“For there does not exist a ban on making music in a tram, if it is well played and it is pleasant and free of charge for the passengers – – – To be sure, it is somewhat surprising at first, and for a moment everyone thinks that it is somehow inappropriate. But at full speed, in a bracing breeze and on a quiet street, it is quite attractive.”
Kafka Fragments, part III no. 12: ‘Szene im Elektrischen’ (Scene on a tram)
The theme of the concert is ‘Neue Bahnen’ [New tracks], referring to an article with this title by Robert Schumann published in the magazine Neue Zeitschrift für Musik in autumn 1853. Here, Schumann praises an emerging young composer whom he had just met – Brahms. The programme of this concert is built around Schumann’s Violin Sonata no. 3, which he completed in the same autumn as the aforementioned article. It is one of the last works he ever wrote. The Sonata is paired with Brahms’s Violin Sonata no. 1, with additional works by two living composers, György Kurtág and Georg Friedrich Haas.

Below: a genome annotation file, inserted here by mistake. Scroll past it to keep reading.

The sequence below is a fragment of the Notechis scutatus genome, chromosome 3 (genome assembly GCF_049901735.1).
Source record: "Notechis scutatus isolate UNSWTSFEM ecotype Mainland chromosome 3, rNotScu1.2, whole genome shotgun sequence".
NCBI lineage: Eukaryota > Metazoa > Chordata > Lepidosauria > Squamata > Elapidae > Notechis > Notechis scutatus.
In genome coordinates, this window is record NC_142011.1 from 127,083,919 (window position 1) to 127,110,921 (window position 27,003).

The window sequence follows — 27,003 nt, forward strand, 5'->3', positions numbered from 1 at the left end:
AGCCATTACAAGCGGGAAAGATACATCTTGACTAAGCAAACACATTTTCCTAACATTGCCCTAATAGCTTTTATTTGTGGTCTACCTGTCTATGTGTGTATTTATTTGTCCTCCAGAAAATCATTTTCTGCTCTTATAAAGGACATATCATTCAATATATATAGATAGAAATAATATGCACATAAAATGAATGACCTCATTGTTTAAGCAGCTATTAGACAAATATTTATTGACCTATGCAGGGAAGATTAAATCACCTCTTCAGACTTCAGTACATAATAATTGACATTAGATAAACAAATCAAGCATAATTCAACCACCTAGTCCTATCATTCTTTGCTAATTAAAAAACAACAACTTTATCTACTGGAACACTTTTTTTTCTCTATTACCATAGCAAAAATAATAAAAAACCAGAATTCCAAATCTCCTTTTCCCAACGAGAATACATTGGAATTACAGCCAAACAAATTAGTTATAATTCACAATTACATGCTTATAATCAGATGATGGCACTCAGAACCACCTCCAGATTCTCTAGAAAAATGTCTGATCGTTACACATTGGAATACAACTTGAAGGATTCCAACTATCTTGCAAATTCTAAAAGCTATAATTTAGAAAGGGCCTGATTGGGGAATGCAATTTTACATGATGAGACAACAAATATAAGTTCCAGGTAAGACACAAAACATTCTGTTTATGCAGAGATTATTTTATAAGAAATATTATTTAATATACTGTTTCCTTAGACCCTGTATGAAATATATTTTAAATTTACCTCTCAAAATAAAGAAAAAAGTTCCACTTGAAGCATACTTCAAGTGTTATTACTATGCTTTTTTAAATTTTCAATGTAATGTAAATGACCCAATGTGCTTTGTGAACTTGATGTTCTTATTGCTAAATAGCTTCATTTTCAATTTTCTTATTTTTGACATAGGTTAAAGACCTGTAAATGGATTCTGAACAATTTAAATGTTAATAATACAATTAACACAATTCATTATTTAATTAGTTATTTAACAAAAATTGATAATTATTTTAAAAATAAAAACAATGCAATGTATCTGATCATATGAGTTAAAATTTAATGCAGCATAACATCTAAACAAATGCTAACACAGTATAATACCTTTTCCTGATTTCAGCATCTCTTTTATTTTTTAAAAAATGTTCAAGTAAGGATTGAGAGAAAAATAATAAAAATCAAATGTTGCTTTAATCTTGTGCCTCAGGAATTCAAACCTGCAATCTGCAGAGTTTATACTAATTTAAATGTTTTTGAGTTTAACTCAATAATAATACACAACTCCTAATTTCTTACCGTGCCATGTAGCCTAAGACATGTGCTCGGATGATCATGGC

“It is inspiring for an instrumentalist to perform music that has lyrics. Text introduces new dimensions to expression and interpretation. I feel that the rhetorical nature of the sonatas of Schumann and Brahms links them to Lied music. This is particularly apparent in the last movement of the Brahms sonata, because Brahms quotes from two of his own solo songs: Regenlied and Nachklang,” explains Ilmolahti.
Robert Schumann: Sonata for violin and piano no. 3 in A minor WoO 2 (1853)
György Kurtág: Kafka Fragments op. 24 for soprano and violin, part III (1985–1987)
Georg Friedrich Haas: de terrae fine (2001)
Johannes Brahms: Sonata for violin and piano no. 1 in G major op. 78 (1878–1879)
Heidi Ilmolahti, violin
Juho Alakärppä, piano
Meeri Pulakka, soprano
Further information: Janne Ikäheimo
The Young artists of the spring series presents recent graduates and students of the Sibelius Academy of Uniarts Helsinki who have excelled in their studies.